I was prediabetic with, obese, had high cholesterol, high blood pressure, and had a heart attack all by age 30. I switched to low carb (no starches PERIOD) in August of 1995. By November of 95 I was completely off all meds. I never had heart surgery either because at first I didn't know I had a heart attack. I thought I had food poisoning (throwing up). That led to a lung infection that I thought was due to food getting into my lungs from the vomit I nearly choked to death on. Then I got fired from my job so I could afford a doctor. After my lungs felt better I tried running and couldn't. 2 months later I still couldn't. I went to the doctor and they confirmed a heart attack. I was eating 60 grams of fiber a day on an all vegetarian diet for 4 years leading up to the heart attack. I chose LOW CARB because of a Dr. Atkins interview I read where he did an expedition in Alaska and got stranded there for like 4 weeks with the native Inuit tribe where they ate BLUBBER (fat) the entire time. When they came back all 4 doctors that were on this expedition had lower cholesterol, triglycerides, blood pressure, and they all lost weight eating MORE CALORIES! Insanity is doing the same thing over and over and expecting different results. I went Inuit for 3 straight months where I ate nothing but fat and meat. In 2 months I was off all my meds and all my numbers were normal. In 11 months my doctor gave me the green light to return to exercising with intensity (no more heart rate monitor). In 3 years I ran by best 2 mile run for my ARMY Physical Fitness Test (I was in the National Guard). I ran 2 miles in 11 minutes at age 33. I joined the military at age 20 and my fastest 2 mile run was 12.5 minutes and I was 22 when I did that. Now I'm almost 50 and my HDL is 71 and LDL is 92. My total cholesterol averages 180. My blood pressure averages 105/70 and my resting pulse rate averages 52. At my last examination the doctor asked to see me because my numbers were perfect. He looked at me and said "I can't get numbers like this". I didn't have the heart to tell him that I eat very little fiber, no dairy, no bread, no grains, no starches and that I eat TONS of red meat and FAT! I have no vegetable oil in my house. I cook with LARD.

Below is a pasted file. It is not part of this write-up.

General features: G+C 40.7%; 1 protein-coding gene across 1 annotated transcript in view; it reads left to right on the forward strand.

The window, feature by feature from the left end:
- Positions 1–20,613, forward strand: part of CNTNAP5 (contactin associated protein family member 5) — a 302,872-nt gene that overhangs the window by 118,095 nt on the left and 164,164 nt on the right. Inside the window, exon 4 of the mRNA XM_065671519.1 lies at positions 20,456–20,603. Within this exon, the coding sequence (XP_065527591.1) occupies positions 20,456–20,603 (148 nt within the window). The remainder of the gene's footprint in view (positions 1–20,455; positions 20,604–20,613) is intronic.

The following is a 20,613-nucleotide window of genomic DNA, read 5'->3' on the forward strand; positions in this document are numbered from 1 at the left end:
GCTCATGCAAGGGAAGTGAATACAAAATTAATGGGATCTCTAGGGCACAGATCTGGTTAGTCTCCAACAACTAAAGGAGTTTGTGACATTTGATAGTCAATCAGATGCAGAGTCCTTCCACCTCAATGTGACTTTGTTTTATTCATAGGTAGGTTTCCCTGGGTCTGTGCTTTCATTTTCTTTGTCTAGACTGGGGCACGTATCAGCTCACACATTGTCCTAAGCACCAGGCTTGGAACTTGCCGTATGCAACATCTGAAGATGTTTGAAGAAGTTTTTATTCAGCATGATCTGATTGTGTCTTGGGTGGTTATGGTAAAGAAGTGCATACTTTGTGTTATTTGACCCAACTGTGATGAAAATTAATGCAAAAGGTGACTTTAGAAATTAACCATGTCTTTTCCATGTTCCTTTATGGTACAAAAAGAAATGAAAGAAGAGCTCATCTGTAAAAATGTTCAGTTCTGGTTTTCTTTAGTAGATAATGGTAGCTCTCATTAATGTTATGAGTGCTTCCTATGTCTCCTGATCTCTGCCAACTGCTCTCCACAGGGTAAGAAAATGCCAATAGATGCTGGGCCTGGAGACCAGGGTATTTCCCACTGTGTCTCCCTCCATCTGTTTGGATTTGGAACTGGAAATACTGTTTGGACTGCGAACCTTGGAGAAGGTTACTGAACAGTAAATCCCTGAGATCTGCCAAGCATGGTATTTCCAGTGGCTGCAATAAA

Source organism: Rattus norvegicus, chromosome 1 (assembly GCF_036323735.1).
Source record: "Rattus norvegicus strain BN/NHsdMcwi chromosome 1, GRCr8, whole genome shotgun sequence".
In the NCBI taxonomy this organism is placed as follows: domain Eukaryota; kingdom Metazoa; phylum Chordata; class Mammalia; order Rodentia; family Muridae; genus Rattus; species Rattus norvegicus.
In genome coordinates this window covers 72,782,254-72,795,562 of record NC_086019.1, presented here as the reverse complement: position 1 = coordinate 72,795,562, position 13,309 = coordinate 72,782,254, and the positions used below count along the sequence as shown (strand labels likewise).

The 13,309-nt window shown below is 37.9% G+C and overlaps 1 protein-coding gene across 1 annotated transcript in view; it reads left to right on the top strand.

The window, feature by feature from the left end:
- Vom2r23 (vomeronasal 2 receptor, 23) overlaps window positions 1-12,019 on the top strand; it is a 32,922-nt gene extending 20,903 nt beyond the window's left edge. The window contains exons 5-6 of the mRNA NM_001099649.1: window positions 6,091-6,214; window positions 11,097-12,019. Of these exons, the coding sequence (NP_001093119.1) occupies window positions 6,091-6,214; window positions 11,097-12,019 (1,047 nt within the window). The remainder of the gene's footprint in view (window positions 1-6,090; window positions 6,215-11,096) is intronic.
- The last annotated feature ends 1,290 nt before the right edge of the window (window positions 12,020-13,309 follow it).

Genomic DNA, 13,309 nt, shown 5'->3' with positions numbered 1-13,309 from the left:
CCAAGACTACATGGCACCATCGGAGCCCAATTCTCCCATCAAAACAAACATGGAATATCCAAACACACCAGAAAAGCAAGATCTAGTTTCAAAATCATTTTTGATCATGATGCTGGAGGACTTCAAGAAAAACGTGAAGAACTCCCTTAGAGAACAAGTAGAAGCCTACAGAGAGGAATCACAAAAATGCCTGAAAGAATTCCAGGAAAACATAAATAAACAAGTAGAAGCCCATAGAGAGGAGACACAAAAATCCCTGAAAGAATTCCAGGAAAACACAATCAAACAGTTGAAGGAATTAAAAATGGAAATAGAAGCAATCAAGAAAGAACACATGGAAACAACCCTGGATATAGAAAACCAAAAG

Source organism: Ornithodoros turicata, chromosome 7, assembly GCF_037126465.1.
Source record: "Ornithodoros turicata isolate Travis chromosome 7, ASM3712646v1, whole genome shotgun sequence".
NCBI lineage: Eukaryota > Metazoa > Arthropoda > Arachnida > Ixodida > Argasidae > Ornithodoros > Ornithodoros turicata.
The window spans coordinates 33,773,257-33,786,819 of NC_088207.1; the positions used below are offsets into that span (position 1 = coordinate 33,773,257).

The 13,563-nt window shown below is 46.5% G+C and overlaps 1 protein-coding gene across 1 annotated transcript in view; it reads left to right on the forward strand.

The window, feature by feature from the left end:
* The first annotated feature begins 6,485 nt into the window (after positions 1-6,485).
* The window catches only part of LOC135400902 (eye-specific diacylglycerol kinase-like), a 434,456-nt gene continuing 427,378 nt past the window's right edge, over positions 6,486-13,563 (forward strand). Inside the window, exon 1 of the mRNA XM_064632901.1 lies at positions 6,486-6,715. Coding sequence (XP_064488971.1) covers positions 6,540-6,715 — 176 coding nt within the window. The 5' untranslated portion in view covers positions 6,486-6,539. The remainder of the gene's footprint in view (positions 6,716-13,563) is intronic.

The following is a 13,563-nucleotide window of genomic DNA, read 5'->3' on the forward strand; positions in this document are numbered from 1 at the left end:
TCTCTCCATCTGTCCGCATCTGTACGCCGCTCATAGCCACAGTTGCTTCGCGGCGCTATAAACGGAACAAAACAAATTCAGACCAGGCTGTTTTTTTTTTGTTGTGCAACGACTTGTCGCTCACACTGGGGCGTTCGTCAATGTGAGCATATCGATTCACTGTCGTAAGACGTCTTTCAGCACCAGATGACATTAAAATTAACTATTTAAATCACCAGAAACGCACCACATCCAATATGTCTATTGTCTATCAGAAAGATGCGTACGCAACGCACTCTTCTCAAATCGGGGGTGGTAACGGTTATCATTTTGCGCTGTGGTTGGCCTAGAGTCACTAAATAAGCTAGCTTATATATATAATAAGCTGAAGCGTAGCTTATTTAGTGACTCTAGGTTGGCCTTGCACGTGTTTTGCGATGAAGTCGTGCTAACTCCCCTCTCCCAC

The reasons doctors, the FDA, the USDA, the medical system, and your government don't let everyone in on this secret is SIMPLE! The entire medical system would go bankrupt if everyone was as healthy as I am. We wouldn't need doctors! I have not had a flu since 1995. I've caught a cold twice since then. My vitamin D levels are very high which accounts a lot for me not getting sick, but guess what? I don't go outside and bask in the sun or take supplements. When you eat a high fat diet you get vitamin D from your food. Vit-D is fat soluble. Most people low in Vit-D are low because they are storing fat in their fat cells rather than burning it for energy. They can take all the vit-d supplements they want and they will never obtain vit-d levels as high as mine. On a high carb diet where insulin levels remain high 24/7 all the fat and vit-d circulating in the blood stream gets stored in your fat cells. All you have to do to raise your vit-d is start burning some of that stored fat around your hips. There is where FASTING comes in. I fast 3 or 4 days a week.

  7. Peter Brown
    If you read the actual research paper as I did they found a few things. It is not a good idea to selectively quote from research papers. Some of what they found contradicts the advice for eating that is contained on this website. I am not saying this website is wrong. But I am saying it goes against what is being espoused here.
    1. Both diets achieved substantial weight loss and reduced HbA1c and fasting glucose.
    2. HbA1c and fasting blood glucose were reduced by a similar percentage in both groups. This is SIGNIFICANT. It shows that long-term glucose control was maintained in both groups to the same degree. The big difference was the LC diet didn't have glucose spikes during the day. But over a three month period these spikes did not affect the overall HbALC reading in the HC group.
    3. Those on the LC diet ate almost NO saturated fat. They didn't eat full cream products of any kind. They ate no butter, full fat cream, sour cream, full fat yoghurt, Greek yogurt, icecream or high fat cheeses.
    4. Those on the LC diet drank skim milk.
    5. Those on the LC diet DID NOT eat the fat on the meat as well as the skin on the chicken.
    6. Compared with the HC diet, the LC diet resulted in greater reductions in triglyceride and increases in HDL cholesterol. Both groups experienced similar reductions in total cholesterol, LDL and blood pressure.
    7. Both diets involved calorie reduction. Neither group ate all they liked.
    8. As many of the same improvements were shown in both groups eg. weight reduction, blood pressure reduction, better cholesterol readings, better long-term glucose control IT SEEMS ENTIRELY PLAUSIBLE that the reduction in calories (it was not a severe reduction and both groups ate the same amount of calories) had something to do with the improvements.


  8. michelle
    Peter, I am trying to get this study to have a read but I can't locate it anywhere. Do you perhaps have a link? thanks.